Monday, January 22, 2001,
Chandigarh, India


M A I N   N E W S

Bush blocks Clinton’s orders

WASHINGTON, Jan 21 (Reuters) — Moving quickly upon taking office, President George W. Bush issued an order that essentially blocked some of the last-minute executive orders and rules laid down by outgoing President Bill Clinton.

The order issued yesterday was believed to apply to such orders as new regulations for managed care programs under medicare and new environmental rules on runoff from animal feeding operations.

It would also apply to Clinton’s declaration of the former military post of Governor’s Island in New York harbor as a national monument, a designation Clinton made yesterday.

Bush’s move did not apply to the 140 presidential pardons and 36 prison sentence commutations that Clinton issued less than two hours before his term expired yesterday.

Bush’s order, signed by new White House Chief of Staff Andrew Card and sent to the heads and acting heads of executive departments and agencies, said the decision was made ‘’to ensure that the President’s appointees have the opportunity to review any new or pending regulations.’’

‘‘It’s a way for us to conduct a more thorough and effective review of these last-minute regulations,’’ Bush spokesman Ari Fleischer said.

The order meant that no new rules could be printed in the Federal register, which blocked them because the rules cannot take effect until they have appeared in the Federal register for a period of time.

Bush also issued a 60-day stay on regulations that were published in the Federal register but have not yet taken effect.

Some of the blizzard of rules issued by Clinton in his last days in office angered Republicans, particularly his decision to declare nearly 60 million acres (24 million hectares) of federal land, mostly in the western states, off limits to logging. That order, however, came after a lengthy federal review period and would appear to be extremely difficult to withdraw.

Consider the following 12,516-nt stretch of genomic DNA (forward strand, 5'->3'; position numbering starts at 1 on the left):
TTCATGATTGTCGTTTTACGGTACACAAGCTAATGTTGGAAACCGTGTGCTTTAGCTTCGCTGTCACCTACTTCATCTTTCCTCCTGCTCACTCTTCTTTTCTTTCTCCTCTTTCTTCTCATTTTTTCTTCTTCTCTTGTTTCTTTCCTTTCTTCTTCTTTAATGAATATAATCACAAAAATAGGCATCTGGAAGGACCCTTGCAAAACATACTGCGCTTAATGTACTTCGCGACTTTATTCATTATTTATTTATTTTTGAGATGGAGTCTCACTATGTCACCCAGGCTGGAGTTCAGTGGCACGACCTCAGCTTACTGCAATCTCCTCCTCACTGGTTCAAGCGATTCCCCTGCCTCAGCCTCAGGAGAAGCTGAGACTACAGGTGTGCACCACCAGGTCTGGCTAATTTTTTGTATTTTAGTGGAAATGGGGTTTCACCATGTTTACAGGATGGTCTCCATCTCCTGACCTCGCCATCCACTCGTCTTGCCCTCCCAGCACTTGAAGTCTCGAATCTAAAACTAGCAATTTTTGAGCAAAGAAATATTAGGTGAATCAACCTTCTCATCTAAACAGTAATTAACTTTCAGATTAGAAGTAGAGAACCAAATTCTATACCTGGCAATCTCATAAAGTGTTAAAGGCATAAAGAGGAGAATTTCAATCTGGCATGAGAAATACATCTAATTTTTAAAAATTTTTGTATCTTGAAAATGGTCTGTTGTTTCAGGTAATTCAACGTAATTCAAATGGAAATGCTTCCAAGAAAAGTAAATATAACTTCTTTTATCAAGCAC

Meanwhile, President Bush sketched an inaugural vision yesterday of a unified America and vowed to serve with ‘civility, courage, compassion and character.’

Mostly steering around the tumultuous post-election events that led him to the presidency, Bush used much of his inauguration address speech to emphasize that America’s future depended on bringing people together.

Meanwhile, a tuxedoed George W. Bush celebrated his inauguration as US President in whirlwind fashion racing from ball to ball and dancing at each briefly — very briefly — with his wife, Laura. He was to attend eight inaugural balls yesterday.

At each ball, Bush joked at his own expense about his bad dancing, sometimes mugging to the crowd or shooting glances at his watch while he moved to the music.

At his first ball the new President lasted only 24 seconds, doing a recently practiced box step as a waltz played in the background. At another stop, Bush danced briefly and then asked reporters, ‘’how long was that?’’ told it was 46 seconds, he promised to do better.

The most embarrassing moment of the evening for the First Family may have come at the Florida ball, when Bush danced first with his wife and then with each of his twin 19-year-old daughters. As he attempted to twirl his daughter Jenna, a freshman at the University of Texas, she became entangled, and the top of her dress loosened. She left the stage clearly unhappy.

Meanwhile, George W. Bush’s motorcade lurched through the largest inaugural protests since the 1970s yesterday, enduring thousands of protesters who hurled insults, bottles, tomatoes and an egg.

Protesters clashed briefly with the police clad in riot gear at a few flash points while Bush remained inside his armoured stretch car for most of the parade up a soggy, cold Pennsylvania Avenue.

A couple of protesters threw bottles and tomatoes before the presidential limousine arrived, and one hurled an egg that landed near the motorcade, the secret service said.

But the protesters managed little else to interrupt the festivities in the face of a massive show of 7,000 police officers. As the day grew darker and colder, authorities had arrested only six persons and activists began to disperse.

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